The Way is pro-life, pro-people
As a purely anecdotal aside, I’d like to mention that few of the people I know who’ve walked the Camino de Santiago, the ancient pilgrim trail that provides the setting for Emilio Estevez’ film The Way, were actually Catholic, or even appreciably Christian. The Camino has become, in an age of widened horizons but jaded palettes, a kind of extreme tourism destination, much like Peru’s Inca Trail or the Kanchenjunga Trek through the Himalayas.
For many of these trekkers, I suspect that the danger they fear most on the Camino isn’t rock falls or hypothermia as much as spiritual revelation and religious conversion.
The Way stars Estevez’ father, Martin Sheen, as Thomas, a businessman and lapsed Catholic who decides to walk the Camino after his son (played by Estevez) dies unexpectedly on his first night on the pilgrim trail. Sheen – a devout liberal Catholic in real life, inspired by Dorothy Day – plays the man as complacent but bitter, a caricature of a conservative, in need of something to shake up his life.
Making his way across the Pyrenees and into Spain, Sheen is joined first by Joost, an overweight Dutchman who tells him he’s walking the Camino so he can fit into his old suit in time for his brother’s wedding, a goal that recedes as the lure of Spanish food overcomes Joost’s meagre control over his appetites. (I’ve traveled through this part of Spain and, to be frank, it’s hard not to sympathize with poor Joost.)
They’re joined by Sarah, a Canadian who swears that she’ll smoke her last cigarette when they reach the end of the trail, and Jack, an Irishman suffering from writer’s block who laments that he never became the next Yeats or Joyce. (The Irish writer cowering in the shadow of his country’s literary giants has become a bit of a cliché; you wonder whether Ireland would have a livelier publishing scene if they’d produced just a few decent crime writers.)
They are not a happy gang of wanderers; Joost overshares relentlessly, Sarah is prickly and sarcastic, and Jack’s logorrhea would be tolerable if he had a few original insights to share. Thomas, curt and emotionally hostile, is a uniquely unsympathetic protagonist, but when a few glasses of wine loosen up his tongue and produce a torrent of withering judgment against his companions, you’ll probably find yourself wavering between embarrassment and agreement.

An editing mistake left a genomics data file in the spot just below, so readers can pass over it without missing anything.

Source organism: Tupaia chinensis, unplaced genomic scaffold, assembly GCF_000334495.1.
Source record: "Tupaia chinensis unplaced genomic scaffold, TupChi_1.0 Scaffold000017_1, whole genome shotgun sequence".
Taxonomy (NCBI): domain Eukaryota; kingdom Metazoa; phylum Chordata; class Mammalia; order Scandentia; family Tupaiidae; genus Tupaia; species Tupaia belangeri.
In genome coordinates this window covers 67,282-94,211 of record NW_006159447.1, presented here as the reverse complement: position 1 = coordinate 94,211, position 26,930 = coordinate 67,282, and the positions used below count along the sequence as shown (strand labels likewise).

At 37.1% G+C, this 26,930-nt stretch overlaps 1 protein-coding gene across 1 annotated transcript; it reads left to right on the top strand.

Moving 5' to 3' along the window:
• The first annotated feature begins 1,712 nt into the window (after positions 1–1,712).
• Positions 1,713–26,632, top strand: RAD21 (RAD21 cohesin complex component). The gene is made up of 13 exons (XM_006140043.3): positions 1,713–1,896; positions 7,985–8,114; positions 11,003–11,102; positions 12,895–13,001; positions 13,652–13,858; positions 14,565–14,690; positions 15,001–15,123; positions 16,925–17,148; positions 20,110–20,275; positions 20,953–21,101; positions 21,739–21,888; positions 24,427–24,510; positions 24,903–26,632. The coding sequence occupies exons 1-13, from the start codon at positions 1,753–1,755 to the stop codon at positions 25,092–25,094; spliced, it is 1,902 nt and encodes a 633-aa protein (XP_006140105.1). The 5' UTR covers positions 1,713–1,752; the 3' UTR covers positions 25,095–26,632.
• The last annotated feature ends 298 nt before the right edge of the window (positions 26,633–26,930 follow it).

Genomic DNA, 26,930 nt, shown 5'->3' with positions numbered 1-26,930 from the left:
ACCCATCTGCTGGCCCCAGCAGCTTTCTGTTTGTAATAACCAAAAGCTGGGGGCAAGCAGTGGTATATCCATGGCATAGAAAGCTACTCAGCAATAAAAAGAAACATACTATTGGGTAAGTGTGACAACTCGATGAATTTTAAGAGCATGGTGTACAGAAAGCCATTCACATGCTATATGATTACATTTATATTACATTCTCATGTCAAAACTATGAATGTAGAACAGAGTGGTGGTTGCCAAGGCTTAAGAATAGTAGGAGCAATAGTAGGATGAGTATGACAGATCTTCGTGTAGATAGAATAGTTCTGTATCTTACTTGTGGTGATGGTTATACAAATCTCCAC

Sarah, played by Canadian Deborah Kara Unger, allows us to see past her angry front when, in one of those revelations that road weariness often brings out in strangers, she tells Thomas that she aborted her daughter because she was afraid to bring her into the abusive relationship she shared with her ex-husband. It’s obvious in that moment that nicotine addiction is the least of Sarah’s problems, but Estevez lets the resonance of this pitiable confession ebb away too quickly.
Estevez has called his film “pro-life, pro-people, not anti-anything,” which is probably why it’s ultimately so nonjudgmental about the motley crew of pilgrims that coalesce around Thomas as he carries his son’s ashes from the French border to Santiago de Compostela and beyond to the sea. It is, in its own humble way, closer to Chaucer’s famous pilgrim story than anything I’ve seen in decades, especially when you consider that Chaucer’s travelers were an embodied collection of human failings and vices, set in unsteady motion toward an unknowable future.
Some viewers might find its grudging, hard-fought amiability a bit wet for their tastes, but it does make room for both poles of the experience of forced companionship in trying circumstances. One, as expressed by the British pop band Depeche Mode a generation ago, wonders that, if people are people, why should it be that we should get along so awfully. Perhaps it’s only the creaking rhyme that makes this sentiment seem trite but it has the virtue of being true, up to 50 per cent of the time.
The other, of course, was expressed by the altogether less agreeable French philosopher and playwright Jean-Paul Sartre, the majority of whose musings have proved to be as joyless as they are hopeless. A broken clock, like most philosophers, he was at least afforded the priceless insight that, in this life at least, hell is other people. In our worst moments it’s hard not to agree, at least silently and to ourselves, but as The Way reminds us, if we persevere beyond our worst instincts, the opposite might prove to be true.